Review: Hedda Gabler (Theatre Royal Plymouth)

Lizzy Watts stars in this touring production of the National Theatre’s adaptation

Hedda Gabbler and her husband, Tesman, return to the bleak and barren landscape of an unfurnished apartment they cannot afford. After combining a honeymoon with six months of research that Tesman hopes will lead to a lucrative professorship, Hedda is already bored.

She seeks distraction where she has always sought distraction. In men. But things are different now. Hedda is fecund, fertile, ripe. Her husband’s aunt Juliana (Christine Kavanagh) knows it, the manipulative Judge Brack (Adam Best) admires it but for Hedda (Lizzy Watts) it is a source of dissatisfaction.

Hedda Gabler by Henrik Ibsen, adapted by Patrick Marber, was performed at the National Theatre, directed by Ivo van Hove (A View from the Bridge) with set and lighting design by Jan Versweyveld. This National Theatre touring production has lost none of the fire and style of the original.

When it was first performed, in 1891, it was a shocking, provocative play. While it felt ahead of its time then, it feels scarily prescient today. While women have more control over their fertility now there is still a social pressure to conform, to follow tradition.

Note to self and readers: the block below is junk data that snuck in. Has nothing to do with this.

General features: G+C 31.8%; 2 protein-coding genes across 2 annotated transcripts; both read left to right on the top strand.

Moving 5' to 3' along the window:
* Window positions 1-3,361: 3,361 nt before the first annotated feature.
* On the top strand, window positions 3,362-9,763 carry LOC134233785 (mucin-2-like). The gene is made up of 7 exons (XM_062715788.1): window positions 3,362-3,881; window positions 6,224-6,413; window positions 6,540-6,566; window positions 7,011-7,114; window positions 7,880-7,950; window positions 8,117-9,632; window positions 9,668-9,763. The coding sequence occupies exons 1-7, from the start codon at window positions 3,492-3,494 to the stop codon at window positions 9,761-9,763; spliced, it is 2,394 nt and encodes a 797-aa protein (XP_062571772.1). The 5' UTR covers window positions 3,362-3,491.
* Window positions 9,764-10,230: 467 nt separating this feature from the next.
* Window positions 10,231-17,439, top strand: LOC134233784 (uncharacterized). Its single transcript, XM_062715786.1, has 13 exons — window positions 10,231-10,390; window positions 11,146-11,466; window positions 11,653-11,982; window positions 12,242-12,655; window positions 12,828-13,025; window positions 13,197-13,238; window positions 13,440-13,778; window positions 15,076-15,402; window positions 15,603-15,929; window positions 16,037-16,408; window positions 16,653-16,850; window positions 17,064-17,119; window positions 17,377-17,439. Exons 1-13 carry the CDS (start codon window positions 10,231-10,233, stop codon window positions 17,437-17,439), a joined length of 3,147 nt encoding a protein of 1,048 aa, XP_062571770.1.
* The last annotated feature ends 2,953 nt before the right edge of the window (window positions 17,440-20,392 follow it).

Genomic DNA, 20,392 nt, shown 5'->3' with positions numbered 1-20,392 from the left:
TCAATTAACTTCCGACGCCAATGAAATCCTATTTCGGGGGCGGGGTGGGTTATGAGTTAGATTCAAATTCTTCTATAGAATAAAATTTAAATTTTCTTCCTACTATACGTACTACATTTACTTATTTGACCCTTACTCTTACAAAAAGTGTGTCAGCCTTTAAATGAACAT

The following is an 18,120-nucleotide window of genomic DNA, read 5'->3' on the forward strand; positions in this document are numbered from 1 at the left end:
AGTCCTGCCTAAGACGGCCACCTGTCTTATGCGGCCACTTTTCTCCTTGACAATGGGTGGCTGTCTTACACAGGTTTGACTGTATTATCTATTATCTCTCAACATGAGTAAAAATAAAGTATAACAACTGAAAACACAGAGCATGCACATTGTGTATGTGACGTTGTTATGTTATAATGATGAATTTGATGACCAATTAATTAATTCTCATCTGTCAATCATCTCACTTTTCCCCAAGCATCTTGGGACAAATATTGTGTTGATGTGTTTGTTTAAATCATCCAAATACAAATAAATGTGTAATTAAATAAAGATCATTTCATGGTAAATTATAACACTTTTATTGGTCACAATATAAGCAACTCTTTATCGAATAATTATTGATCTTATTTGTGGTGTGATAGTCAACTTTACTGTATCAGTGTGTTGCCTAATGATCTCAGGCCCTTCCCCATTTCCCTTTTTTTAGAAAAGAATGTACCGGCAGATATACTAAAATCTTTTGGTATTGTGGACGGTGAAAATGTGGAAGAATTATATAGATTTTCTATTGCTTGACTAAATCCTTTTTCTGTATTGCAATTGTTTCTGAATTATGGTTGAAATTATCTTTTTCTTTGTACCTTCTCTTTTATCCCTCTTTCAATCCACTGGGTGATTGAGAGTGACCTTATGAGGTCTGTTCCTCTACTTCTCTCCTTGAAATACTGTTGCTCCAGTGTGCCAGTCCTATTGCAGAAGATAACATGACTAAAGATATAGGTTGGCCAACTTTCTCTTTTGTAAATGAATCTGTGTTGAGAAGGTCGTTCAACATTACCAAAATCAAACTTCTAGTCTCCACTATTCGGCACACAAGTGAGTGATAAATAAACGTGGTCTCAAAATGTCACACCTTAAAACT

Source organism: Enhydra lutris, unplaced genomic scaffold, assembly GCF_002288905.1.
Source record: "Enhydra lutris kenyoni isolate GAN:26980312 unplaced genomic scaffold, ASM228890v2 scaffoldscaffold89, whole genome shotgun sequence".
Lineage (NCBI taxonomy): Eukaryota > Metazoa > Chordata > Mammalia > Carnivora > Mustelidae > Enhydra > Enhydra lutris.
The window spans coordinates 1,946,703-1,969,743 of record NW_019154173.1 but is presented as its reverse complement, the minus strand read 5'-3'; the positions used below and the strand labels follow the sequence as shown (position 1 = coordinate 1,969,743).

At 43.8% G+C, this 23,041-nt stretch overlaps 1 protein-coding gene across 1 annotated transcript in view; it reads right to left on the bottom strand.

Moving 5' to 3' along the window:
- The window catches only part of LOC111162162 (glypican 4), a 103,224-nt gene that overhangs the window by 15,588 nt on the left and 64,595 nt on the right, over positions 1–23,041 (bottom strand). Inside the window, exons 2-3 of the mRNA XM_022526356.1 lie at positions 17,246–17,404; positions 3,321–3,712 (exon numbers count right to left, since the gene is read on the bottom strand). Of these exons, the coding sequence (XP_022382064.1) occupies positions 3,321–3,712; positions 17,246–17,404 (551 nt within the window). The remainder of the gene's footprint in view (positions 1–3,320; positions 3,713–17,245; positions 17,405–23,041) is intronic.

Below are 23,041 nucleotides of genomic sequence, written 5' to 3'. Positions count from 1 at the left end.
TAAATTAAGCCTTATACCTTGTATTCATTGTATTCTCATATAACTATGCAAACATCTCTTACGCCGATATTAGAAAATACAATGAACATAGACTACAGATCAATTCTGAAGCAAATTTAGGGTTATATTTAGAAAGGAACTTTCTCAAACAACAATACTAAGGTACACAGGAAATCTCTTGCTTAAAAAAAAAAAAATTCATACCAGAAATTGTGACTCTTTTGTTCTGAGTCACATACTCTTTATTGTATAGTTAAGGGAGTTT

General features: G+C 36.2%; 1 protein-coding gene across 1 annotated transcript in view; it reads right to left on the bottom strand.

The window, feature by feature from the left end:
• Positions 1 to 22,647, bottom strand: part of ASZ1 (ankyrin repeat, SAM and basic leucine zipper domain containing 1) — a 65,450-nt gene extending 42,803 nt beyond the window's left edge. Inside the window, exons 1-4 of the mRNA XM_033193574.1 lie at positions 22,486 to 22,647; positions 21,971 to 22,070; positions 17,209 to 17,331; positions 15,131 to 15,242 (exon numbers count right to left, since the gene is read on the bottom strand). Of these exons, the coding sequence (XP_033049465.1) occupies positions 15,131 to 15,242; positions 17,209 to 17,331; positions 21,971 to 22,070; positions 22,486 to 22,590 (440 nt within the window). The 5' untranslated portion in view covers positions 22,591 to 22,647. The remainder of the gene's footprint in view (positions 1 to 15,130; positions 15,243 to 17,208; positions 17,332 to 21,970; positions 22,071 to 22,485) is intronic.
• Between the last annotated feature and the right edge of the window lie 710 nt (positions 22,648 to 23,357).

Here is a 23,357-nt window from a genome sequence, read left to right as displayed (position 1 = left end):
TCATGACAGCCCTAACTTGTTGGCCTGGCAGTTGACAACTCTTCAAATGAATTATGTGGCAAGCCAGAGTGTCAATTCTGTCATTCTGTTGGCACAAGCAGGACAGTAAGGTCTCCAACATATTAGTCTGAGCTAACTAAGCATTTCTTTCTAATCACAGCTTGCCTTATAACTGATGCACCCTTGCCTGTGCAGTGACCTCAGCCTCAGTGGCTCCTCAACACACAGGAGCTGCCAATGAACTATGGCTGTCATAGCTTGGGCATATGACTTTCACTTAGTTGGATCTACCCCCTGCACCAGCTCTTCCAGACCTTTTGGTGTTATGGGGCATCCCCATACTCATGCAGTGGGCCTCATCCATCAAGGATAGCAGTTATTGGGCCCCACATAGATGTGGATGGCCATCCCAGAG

The joy of this production is the clarity of the characters; it’s not just about Hedda. There is dependable, reliable Tesman (Abhin Galeya) who will do whatever it takes to please Hedda, a decision that brings her no pleasure at all. Judge Brack – often played with a brutish air – is, here, charming but manipulative. The fact that he is dangerous only heightens his appeal to Hedda.

Then we have Lovborg (Richard Pyros) and Mrs Elvsted (Annabel Bates), a woman who has left her husband to work and write with Lovborg – a productive partnership that has resulted in the birth of their 'child', a work of such maturity and skill that the professorship Hedda covets for Tesman will undoubtedly go to Lovborg. What’s a girl to do? Especially a girl with a gun?

Hedda Gabler was never this much fun. Lizzy Watts gives her an energy and a willfulness that is hugely entertaining and makes her behaviour almost, almost forgivable. Together Marber, van Hove and their company have reinvigorated a classic and made it a play for today.

Hedda Gabler will tour the UK and Ireland to Edinburgh, Leicester, Salford, Norwich, Hull, Aberdeen, Northampton, Glasgow, Wolverhampton, Woking, Nottingham, Newcastle, York and Milton Keynes and Dublin.